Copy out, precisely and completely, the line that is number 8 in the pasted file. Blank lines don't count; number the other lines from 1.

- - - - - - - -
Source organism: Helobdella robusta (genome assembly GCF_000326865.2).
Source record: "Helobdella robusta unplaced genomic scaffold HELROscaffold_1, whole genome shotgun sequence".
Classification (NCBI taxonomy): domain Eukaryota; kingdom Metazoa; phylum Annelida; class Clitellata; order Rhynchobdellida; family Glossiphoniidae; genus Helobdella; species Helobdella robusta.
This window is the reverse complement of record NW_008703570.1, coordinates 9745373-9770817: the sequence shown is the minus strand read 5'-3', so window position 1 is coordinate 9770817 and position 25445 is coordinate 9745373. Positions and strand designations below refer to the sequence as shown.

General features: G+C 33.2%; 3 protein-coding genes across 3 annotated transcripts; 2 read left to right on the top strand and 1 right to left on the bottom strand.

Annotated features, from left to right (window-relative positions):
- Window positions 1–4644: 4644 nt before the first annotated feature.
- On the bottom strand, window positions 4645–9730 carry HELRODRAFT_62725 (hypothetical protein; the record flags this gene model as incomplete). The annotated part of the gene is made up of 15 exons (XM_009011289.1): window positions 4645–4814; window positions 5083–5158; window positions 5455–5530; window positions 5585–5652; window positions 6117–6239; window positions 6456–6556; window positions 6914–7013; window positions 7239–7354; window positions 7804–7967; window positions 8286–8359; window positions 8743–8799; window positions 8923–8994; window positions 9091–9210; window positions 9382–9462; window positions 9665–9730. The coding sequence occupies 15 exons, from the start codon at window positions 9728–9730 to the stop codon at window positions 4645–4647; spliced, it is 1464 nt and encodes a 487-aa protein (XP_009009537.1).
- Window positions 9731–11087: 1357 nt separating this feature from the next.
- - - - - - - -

- On the bottom strand, window positions 4645–9730 carry HELRODRAFT_62725 (hypothetical protein; the record flags this gene model as incomplete). The annotated part of the gene is made up of 15 exons (XM_009011289.1): window positions 4645–4814; window positions 5083–5158; window positions 5455–5530; window positions 5585–5652; window positions 6117–6239; window positions 6456–6556; window positions 6914–7013; window positions 7239–7354; window positions 7804–7967; window positions 8286–8359; window positions 8743–8799; window positions 8923–8994; window positions 9091–9210; window positions 9382–9462; window positions 9665–9730. The coding sequence occupies 15 exons, from the start codon at window positions 9728–9730 to the stop codon at window positions 4645–4647; spliced, it is 1464 nt and encodes a 487-aa protein (XP_009009537.1).